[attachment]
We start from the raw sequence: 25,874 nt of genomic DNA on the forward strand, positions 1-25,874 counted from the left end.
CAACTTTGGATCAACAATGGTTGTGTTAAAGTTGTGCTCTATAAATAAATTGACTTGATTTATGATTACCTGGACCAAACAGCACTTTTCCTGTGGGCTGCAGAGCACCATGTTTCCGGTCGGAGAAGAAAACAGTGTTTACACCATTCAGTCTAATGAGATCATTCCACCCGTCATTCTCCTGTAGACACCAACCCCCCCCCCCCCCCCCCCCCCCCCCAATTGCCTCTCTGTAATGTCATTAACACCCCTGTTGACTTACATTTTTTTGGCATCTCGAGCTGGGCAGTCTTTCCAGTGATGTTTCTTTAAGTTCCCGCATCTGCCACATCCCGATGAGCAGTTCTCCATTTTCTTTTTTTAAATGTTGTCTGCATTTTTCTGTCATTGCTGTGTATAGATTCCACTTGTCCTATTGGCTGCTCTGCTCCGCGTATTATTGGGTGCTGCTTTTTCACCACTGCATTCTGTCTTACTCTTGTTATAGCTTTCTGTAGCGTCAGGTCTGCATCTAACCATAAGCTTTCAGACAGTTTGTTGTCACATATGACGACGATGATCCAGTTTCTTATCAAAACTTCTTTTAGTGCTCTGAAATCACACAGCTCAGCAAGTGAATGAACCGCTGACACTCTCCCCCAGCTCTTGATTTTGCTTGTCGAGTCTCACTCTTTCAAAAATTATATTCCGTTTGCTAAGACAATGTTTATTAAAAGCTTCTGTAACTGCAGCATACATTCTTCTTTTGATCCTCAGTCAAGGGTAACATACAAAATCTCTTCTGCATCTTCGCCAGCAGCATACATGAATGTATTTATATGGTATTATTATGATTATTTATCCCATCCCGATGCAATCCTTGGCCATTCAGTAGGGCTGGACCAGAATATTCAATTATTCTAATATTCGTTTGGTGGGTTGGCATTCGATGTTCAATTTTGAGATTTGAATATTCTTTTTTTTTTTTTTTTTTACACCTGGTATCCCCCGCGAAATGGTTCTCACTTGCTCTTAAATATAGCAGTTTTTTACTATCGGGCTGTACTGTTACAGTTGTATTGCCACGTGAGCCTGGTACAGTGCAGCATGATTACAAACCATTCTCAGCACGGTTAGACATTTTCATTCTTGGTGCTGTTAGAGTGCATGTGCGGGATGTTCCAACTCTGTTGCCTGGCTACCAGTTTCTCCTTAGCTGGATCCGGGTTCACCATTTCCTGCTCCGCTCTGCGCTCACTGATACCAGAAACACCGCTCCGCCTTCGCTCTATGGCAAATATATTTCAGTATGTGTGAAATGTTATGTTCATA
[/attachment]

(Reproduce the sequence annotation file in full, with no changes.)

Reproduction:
We start from the raw sequence: 25,874 nt of genomic DNA on the forward strand, positions 1-25,874 counted from the left end.
CAACTTTGGATCAACAATGGTTGTGTTAAAGTTGTGCTCTATAAATAAATTGACTTGATTTATGATTACCTGGACCAAACAGCACTTTTCCTGTGGGCTGCAGAGCACCATGTTTCCGGTCGGAGAAGAAAACAGTGTTTACACCATTCAGTCTAATGAGATCATTCCACCCGTCATTCTCCTGTAGACACCAACCCCCCCCCCCCCCCCCCCCCCCCCCAATTGCCTCTCTGTAATGTCATTAACACCCCTGTTGACTTACATTTTTTTGGCATCTCGAGCTGGGCAGTCTTTCCAGTGATGTTTCTTTAAGTTCCCGCATCTGCCACATCCCGATGAGCAGTTCTCCATTTTCTTTTTTTAAATGTTGTCTGCATTTTTCTGTCATTGCTGTGTATAGATTCCACTTGTCCTATTGGCTGCTCTGCTCCGCGTATTATTGGGTGCTGCTTTTTCACCACTGCATTCTGTCTTACTCTTGTTATAGCTTTCTGTAGCGTCAGGTCTGCATCTAACCATAAGCTTTCAGACAGTTTGTTGTCACATATGACGACGATGATCCAGTTTCTTATCAAAACTTCTTTTAGTGCTCTGAAATCACACAGCTCAGCAAGTGAATGAACCGCTGACACTCTCCCCCAGCTCTTGATTTTGCTTGTCGAGTCTCACTCTTTCAAAAATTATATTCCGTTTGCTAAGACAATGTTTATTAAAAGCTTCTGTAACTGCAGCATACATTCTTCTTTTGATCCTCAGTCAAGGGTAACATACAAAATCTCTTCTGCATCTTCGCCAGCAGCATACATGAATGTATTTATATGGTATTATTATGATTATTTATCCCATCCCGATGCAATCCTTGGCCATTCAGTAGGGCTGGACCAGAATATTCAATTATTCTAATATTCGTTTGGTGGGTTGGCATTCGATGTTCAATTTTGAGATTTGAATATTCTTTTTTTTTTTTTTTTTTACACCTGGTATCCCCCGCGAAATGGTTCTCACTTGCTCTTAAATATAGCAGTTTTTTACTATCGGGCTGTACTGTTACAGTTGTATTGCCACGTGAGCCTGGTACAGTGCAGCATGATTACAAACCATTCTCAGCACGGTTAGACATTTTCATTCTTGGTGCTGTTAGAGTGCATGTGCGGGATGTTCCAACTCTGTTGCCTGGCTACCAGTTTCTCCTTAGCTGGATCCGGGTTCACCATTTCCTGCTCCGCTCTGCGCTCACTGATACCAGAAACACCGCTCCGCCTTCGCTCTATGGCAAATATATTTCAGTATGTGTGAAATGTTATGTTCATA